***Stop The Arms? -- Just Pull The Insurance Plug ..... as originally bound for Syria with helicopter gunships under a Russian naval escort and being followed by the Norwegian Navy on its way south from Murmansk, the 264-TEU M/V Alaed has put into St Petersburg, where it was to dock, reports the Novosti news agency. The owner Femco said the route was unchanged and it was headed to St Petersburg. But then M/V Alaed disappeared from online maps of the Automatic Identification System (AIS) tracking maritime traffic worldwide, said Novosti. The vessel was said to have switched off its AIS on and has been invisible. A Femco spokesman denied the crew has ever switched off its AIS signal. "Certain weather conditions can sometimes jam the signal, though it is extremely rare," he said. When flying the Curacao flag, the geared vessel had to return to Murmansk when British insurers withdrew cover as it rounded the coast of Scotland. Femco declined to comment on the nature of the cargo on board. The helicopters became the center of a diplomatic row in June, with U.S. Secretary of State Hillary Clinton claiming Russia was supplying weapons that would be used against rebels.
5. The Cargo Letter Cargo Damage Dispatches
**Back By Popular Demand**
We're sorry, but there were so many sinkings, explosions, pirate attacks, fires, cargo mishaps, battles on the water & other disasters at sea that we do not have room to print even the highlights this month. Many people lost their lives at sea this month!!
But you can read all this month's disaster news at our special Internet web feature which provides full details of each event -- our Vessel Casualties & Pirate Activity Database. Bookmark the site and visit every day! Updated twice daily.
SPECIAL NOTE: Please view the dramatic new pictures at our special "Gallery of Cargo Loss" website feature.
See our new feature for July 2012: "Deck of Cards" M/V Bai Chay Bridge
See our newest photo feature "Singles Only" - Transportation Disasters Told In A Single Photo!
See our new feature for July 2012: "Last Voyage of The Big Stick" USS Iowa comes home
Daily Vessel Casualties ...... as we don't want you to miss the excitement of our 24 hour reports of the dramatic events at sea each day -- stories of casualties & pirates --- almost none of which are carried on your local news. Edited daily byChristoph Wahner, Esq. of Countryman & McDaniel.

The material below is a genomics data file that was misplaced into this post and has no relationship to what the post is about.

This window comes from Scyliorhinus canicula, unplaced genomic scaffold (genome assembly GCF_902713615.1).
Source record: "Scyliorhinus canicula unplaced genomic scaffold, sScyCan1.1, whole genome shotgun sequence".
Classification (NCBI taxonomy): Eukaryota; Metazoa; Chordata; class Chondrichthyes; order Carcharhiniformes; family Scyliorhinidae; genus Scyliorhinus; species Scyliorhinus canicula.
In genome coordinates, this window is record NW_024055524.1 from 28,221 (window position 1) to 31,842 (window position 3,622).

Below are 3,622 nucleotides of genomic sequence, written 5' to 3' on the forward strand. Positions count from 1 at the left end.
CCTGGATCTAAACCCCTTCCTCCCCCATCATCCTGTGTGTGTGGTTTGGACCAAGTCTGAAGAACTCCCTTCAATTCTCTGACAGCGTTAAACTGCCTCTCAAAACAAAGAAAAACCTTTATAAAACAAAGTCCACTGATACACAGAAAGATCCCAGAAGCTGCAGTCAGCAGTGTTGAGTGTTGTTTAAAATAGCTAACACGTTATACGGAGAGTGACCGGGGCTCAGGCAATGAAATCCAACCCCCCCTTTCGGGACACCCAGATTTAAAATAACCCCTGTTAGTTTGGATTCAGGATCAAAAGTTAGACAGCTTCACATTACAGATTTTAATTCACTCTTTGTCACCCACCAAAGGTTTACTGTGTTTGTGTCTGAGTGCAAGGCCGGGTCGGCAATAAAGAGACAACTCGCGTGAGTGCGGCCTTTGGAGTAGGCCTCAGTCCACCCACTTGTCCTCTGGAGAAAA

NOTE: The historic dangers of carriage by sea continue to be quite real. Shippers must be encouraged to purchase high quality marine cargo insurance from their freight forwarder or customs broker. It's dangerous out there.
OUR "D" Section: FF in Cyberspace***
6. The Cargo Letter "Cyber Ports Of Call"
Here are our suggested world wide web sites of the week for your business, your information and your amusement..............
Cargo & Trade>>>>>>
2012 FedEx Ketchum Social Business Study
Border Hassles That Can Put the Canadian Market Out of Reach ........ free white paper report
CBP Trade Newsletter For 3rd Quarter
Celebrating The 150th Birthday of Union Pacific Railroad ....... with stories, videos & timeline.
Easing Financial & Investment Sanctions On Burma
Supply Chain Certification Programs ........ from Logisitcs Management
White House Issues Changes to Duty-Free Treatment Under GSP
World Customs Organization (WCO) Report On Joint Conference on Enhancing Air Cargo Security & Facilitation
CAS DataLoggers WiFi Temperature & Humidity Data Logging Sensor
Easier Robot Programming
Ultrasonic Package Sealing
Trade Shows, Exhibitions, Conferences & Business Events Worldwide
World Trade Organization Events
2012 FIATA World Congress ...... 8-12 Oct. 2012, Hyatt Regency Hotel, Los Angeles
7th World Cargo Symposium .......12-14 March 2013, Doha, Qatar
10th 3PL Summit........22-24 Oct. 2012, Antwerp
17th Annual Regional & Business Aviation Industry Suppliers Conference .....14-16 Nov. 2012, Paradise Valley (Scottsdale), AZ
18TH World Route Development Forum .......29 Sept. - 2 Oct. 2012, Abu Dhabi
AirCargo 2013 ......... 10-13 March 2012, Red Rock Casino, Las Vegas
Air Cargo Africa 2013 ........ 20-23 Feb. 2013, Johannesburg, South Africa
Intermodal Europe 2012 ......... 27-29 Nov. 2012, Amsterdam RAI, Holland
JAXPORT 2013 Logistics & Intermodal Conference ......18-20 March 2010, Omni Amelia Island Plantation Resort, Amelia Island, Florida
World Cargo Symposium 2013 ......12-14 March 2013, Doha, Qatar
Apps For That - iPhones>>>>>>>>>
GreenRoad Central ...... free app for driver performance & safety management with fleet vehicle real time tracking.
NBC Olympics Live Extra
American Secretary of State Disrespected
Bears: Brown Bear & Salon Live Webcam At Brooks Falls, Katmal National Park
Jellyfish Live Webcam
Rolls-Royce Unveils New Jet Engine … Made of Legos
Torpedo Sinks USNS Kilauea off Hawaii
Written from wire stories, the Associated Press, Reuters, Hong Kong Shipping News Lloyds & other world sources.
The Cargo Letter Correspondents:
Michael S. McDaniel, Esq. Editor (Countryman & McDaniel)
Christoph M. Wahner, Esq. (Countryman & McDaniel) Daily Vessel Casualties
Maria Payne (Countryman & McDaniel)
_The Cargo Letter_
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Michael S. McDaniel, Editor.